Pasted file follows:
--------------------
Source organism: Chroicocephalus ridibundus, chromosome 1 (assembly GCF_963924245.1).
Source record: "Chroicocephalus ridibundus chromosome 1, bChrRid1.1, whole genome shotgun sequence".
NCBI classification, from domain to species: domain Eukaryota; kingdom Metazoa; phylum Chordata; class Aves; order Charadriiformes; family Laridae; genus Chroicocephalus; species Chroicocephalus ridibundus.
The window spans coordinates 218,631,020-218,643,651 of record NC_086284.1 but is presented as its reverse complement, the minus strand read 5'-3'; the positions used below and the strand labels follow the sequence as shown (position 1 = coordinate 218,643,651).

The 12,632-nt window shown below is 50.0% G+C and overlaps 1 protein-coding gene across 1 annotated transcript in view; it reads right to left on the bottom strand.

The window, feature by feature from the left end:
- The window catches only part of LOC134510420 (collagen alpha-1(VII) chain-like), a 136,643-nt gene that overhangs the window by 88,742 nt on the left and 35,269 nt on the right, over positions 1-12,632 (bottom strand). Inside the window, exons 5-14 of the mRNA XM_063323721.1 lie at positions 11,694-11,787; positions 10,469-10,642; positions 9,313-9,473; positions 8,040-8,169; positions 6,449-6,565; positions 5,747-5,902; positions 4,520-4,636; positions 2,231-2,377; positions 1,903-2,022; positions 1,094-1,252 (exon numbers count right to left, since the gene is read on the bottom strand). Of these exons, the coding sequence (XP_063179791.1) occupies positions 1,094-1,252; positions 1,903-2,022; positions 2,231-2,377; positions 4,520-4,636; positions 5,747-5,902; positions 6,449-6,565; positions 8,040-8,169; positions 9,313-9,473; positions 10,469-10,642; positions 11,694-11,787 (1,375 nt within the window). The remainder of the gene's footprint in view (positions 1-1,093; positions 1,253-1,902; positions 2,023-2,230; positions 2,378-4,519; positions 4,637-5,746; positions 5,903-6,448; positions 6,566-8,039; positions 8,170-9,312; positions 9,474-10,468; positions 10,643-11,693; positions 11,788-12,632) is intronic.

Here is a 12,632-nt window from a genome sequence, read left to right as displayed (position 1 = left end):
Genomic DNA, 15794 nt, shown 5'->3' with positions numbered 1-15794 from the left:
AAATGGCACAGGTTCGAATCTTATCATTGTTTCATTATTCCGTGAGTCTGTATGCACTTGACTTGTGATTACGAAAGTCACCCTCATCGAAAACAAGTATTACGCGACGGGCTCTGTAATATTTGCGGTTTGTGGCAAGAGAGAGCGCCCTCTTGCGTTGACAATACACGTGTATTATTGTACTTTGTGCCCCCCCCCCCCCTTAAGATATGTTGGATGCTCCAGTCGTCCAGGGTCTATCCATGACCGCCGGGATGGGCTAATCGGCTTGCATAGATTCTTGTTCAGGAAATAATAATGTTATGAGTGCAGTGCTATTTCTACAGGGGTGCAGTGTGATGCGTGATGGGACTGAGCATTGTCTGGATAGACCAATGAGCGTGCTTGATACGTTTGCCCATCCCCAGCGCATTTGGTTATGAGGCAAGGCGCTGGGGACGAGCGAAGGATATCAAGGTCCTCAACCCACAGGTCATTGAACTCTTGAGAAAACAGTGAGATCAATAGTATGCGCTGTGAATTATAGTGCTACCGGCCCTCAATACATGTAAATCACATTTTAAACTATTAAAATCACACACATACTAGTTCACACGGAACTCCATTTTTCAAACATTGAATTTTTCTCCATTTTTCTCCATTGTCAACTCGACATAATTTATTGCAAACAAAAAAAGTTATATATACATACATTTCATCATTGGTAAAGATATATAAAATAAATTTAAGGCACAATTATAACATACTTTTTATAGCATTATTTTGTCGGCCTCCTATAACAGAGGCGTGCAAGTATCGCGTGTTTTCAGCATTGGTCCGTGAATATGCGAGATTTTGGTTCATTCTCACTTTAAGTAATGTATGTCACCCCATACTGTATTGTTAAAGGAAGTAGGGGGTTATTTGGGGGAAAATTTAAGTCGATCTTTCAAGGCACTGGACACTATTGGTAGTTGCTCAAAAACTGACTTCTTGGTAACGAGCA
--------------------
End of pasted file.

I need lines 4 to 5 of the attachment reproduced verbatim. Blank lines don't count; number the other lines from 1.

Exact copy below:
The window spans coordinates 218,631,020-218,643,651 of record NC_086284.1 but is presented as its reverse complement, the minus strand read 5'-3'; the positions used below and the strand labels follow the sequence as shown (position 1 = coordinate 218,643,651).

The 12,632-nt window shown below is 50.0% G+C and overlaps 1 protein-coding gene across 1 annotated transcript in view; it reads right to left on the bottom strand.